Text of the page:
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Document Type

Thesis - University Access Only

Award Date

1994

Degree Name

Master of Science (MS)

Department

Graduate Nursing

First Advisor

Margaret Hegge

Keywords

attitudes of associate degree nurses, psychological aspects of nursing, professional socialization

Abstract

A convenience sample of 132 students from a public associate degree nursing program were studied to determine if there were differences among them at graduation in their role conception of the registered nurse. Role conception is a part of the socialization process which refers to the images of the rights and obligations of a role or position.
The Ideal Role Conception Scale was used to measure how the student viewed certain behaviors expected by nurses in a hospital setting. These behaviors reflected a professional role conception emphasizing loyalty to the profession or a bureaucratic role conception emphasizing loyalty to the rules and policies of an institution. Other factors that may have influenced role conception such as age, previous education and previous work experience were also examined. The students also completed a personal data form which provided information on specific demographic data as well as students' perceptions on clinical and educational preparedness for the registered nurse role.
Role theory as defined by Hardy and Conway (1988) provided the conceptual frame work for the study. Eleven null hypothesis were identified for this comparative study.
The data was examined by analysis of variance to determine if there were significant differences among the groups of students on role conception. Log linear analysis was used to determine if there were significant relationships between such variables as perception of educational preparation and role conception. Descriptive statistics such as measures on central tendency and measures of dispersion summarized the data.
There were no significant differences found among the students on role conception. There were no significant relationships found between age and role conception and previous education and role conception. A significant relationship was found between previous work experience and role conception. Students (N = 39) who had not previous worked in a health setting had a higher professional role conception than those students (N = 92) who had previous work experience. Significant relationships were also found between perceptions of educational preparedness and clinical practice. As students perceived themselves better prepared educationally/they perceived themselves better prepared for clinical practice. Both professional and bureaucratic role conception scores were lower for students who perceived themselves less prepared for the role of the registered nurse and for clinical practice.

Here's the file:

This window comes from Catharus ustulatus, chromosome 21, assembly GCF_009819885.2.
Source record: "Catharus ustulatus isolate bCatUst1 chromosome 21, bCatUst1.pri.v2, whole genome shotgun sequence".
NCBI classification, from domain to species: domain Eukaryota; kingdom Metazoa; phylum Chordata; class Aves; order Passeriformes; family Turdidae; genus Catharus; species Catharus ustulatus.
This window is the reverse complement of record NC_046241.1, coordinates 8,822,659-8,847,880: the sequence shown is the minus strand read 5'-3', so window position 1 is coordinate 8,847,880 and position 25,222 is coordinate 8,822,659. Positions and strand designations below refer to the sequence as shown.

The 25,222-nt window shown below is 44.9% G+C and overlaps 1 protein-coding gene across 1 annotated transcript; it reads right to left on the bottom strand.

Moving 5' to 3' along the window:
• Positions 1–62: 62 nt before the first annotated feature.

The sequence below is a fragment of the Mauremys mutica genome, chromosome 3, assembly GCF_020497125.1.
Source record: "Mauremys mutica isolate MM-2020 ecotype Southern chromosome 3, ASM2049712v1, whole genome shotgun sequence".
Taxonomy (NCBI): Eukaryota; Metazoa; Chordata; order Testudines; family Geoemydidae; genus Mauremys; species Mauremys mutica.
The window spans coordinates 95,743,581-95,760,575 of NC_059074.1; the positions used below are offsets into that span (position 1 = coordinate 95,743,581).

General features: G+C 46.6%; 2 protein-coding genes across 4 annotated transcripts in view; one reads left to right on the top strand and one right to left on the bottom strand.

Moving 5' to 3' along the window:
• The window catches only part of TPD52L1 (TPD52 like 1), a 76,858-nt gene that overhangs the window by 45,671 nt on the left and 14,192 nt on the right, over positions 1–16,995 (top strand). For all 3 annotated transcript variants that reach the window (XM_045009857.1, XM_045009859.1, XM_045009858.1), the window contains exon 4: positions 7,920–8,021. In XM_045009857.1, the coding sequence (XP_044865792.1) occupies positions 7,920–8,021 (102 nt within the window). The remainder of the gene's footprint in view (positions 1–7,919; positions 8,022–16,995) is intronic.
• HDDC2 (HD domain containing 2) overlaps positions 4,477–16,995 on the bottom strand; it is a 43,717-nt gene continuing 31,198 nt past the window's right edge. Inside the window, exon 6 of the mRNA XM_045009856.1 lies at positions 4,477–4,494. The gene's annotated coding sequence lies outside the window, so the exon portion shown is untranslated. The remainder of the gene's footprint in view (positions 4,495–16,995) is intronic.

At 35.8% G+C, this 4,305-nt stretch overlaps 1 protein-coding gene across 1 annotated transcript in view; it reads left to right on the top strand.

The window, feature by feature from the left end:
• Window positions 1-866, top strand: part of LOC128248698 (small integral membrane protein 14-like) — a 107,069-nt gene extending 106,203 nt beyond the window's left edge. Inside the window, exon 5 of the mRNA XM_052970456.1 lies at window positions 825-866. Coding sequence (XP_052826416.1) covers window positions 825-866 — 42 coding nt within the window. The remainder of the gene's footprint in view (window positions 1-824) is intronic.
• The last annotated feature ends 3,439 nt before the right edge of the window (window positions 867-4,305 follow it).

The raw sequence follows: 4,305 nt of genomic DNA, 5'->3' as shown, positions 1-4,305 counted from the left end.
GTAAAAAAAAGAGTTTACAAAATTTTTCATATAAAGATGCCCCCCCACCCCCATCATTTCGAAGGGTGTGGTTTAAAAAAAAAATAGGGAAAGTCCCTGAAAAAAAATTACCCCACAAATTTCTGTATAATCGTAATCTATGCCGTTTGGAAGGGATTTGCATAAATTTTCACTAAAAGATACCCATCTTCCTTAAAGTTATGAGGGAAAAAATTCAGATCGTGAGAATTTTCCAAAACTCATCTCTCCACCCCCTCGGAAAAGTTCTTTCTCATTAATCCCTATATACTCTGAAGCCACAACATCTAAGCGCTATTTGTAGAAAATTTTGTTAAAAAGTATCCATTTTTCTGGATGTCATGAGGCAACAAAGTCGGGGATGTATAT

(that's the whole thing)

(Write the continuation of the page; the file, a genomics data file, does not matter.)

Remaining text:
Since the workplace is a significant influence on students' role conception, clinical practice experiences and preceptors must be carefully selected to promote the acquiring of skills and knowledge to increase clinical competence and self-confidence. Clinical instructors must be expert clinicians in order to effectively model the nurse role. Nursing faculty need to continue efforts to socialize students into the role of the registered nurse.

Library of Congress Subject Headings

Associate degree nurses -- Attitudes
Nursing -- Study and teaching (Associate degree) -- Psychological aspects
Professional socialization

Number of Pages

89

Publisher

South Dakota State University

Rights

Copyright © 1994 Julie Hanson. All rights reserved

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